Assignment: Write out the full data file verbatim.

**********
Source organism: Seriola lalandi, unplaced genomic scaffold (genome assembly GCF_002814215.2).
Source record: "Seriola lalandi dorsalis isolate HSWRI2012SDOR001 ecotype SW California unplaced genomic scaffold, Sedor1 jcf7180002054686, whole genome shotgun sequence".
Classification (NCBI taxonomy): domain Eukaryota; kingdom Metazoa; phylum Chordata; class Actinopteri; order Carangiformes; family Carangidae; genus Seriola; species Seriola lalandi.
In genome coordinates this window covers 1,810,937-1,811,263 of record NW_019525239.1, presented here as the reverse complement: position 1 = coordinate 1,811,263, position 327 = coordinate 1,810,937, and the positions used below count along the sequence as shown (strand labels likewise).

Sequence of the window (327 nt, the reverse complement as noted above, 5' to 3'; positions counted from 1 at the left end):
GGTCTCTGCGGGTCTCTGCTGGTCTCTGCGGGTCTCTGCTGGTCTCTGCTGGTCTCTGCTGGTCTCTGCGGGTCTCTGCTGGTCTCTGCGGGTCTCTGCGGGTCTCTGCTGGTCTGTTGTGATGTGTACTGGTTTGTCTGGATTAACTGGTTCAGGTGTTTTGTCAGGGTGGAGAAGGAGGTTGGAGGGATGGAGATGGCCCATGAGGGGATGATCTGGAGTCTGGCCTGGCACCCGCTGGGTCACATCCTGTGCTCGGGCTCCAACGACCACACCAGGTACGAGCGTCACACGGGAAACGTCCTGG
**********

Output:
Source organism: Seriola lalandi, unplaced genomic scaffold (genome assembly GCF_002814215.2).
Source record: "Seriola lalandi dorsalis isolate HSWRI2012SDOR001 ecotype SW California unplaced genomic scaffold, Sedor1 jcf7180002054686, whole genome shotgun sequence".
Classification (NCBI taxonomy): domain Eukaryota; kingdom Metazoa; phylum Chordata; class Actinopteri; order Carangiformes; family Carangidae; genus Seriola; species Seriola lalandi.
In genome coordinates this window covers 1,810,937-1,811,263 of record NW_019525239.1, presented here as the reverse complement: position 1 = coordinate 1,811,263, position 327 = coordinate 1,810,937, and the positions used below count along the sequence as shown (strand labels likewise).

Sequence of the window (327 nt, the reverse complement as noted above, 5' to 3'; positions counted from 1 at the left end):
GGTCTCTGCGGGTCTCTGCTGGTCTCTGCGGGTCTCTGCTGGTCTCTGCTGGTCTCTGCTGGTCTCTGCGGGTCTCTGCTGGTCTCTGCGGGTCTCTGCGGGTCTCTGCTGGTCTGTTGTGATGTGTACTGGTTTGTCTGGATTAACTGGTTCAGGTGTTTTGTCAGGGTGGAGAAGGAGGTTGGAGGGATGGAGATGGCCCATGAGGGGATGATCTGGAGTCTGGCCTGGCACCCGCTGGGTCACATCCTGTGCTCGGGCTCCAACGACCACACCAGGTACGAGCGTCACACGGGAAACGTCCTGG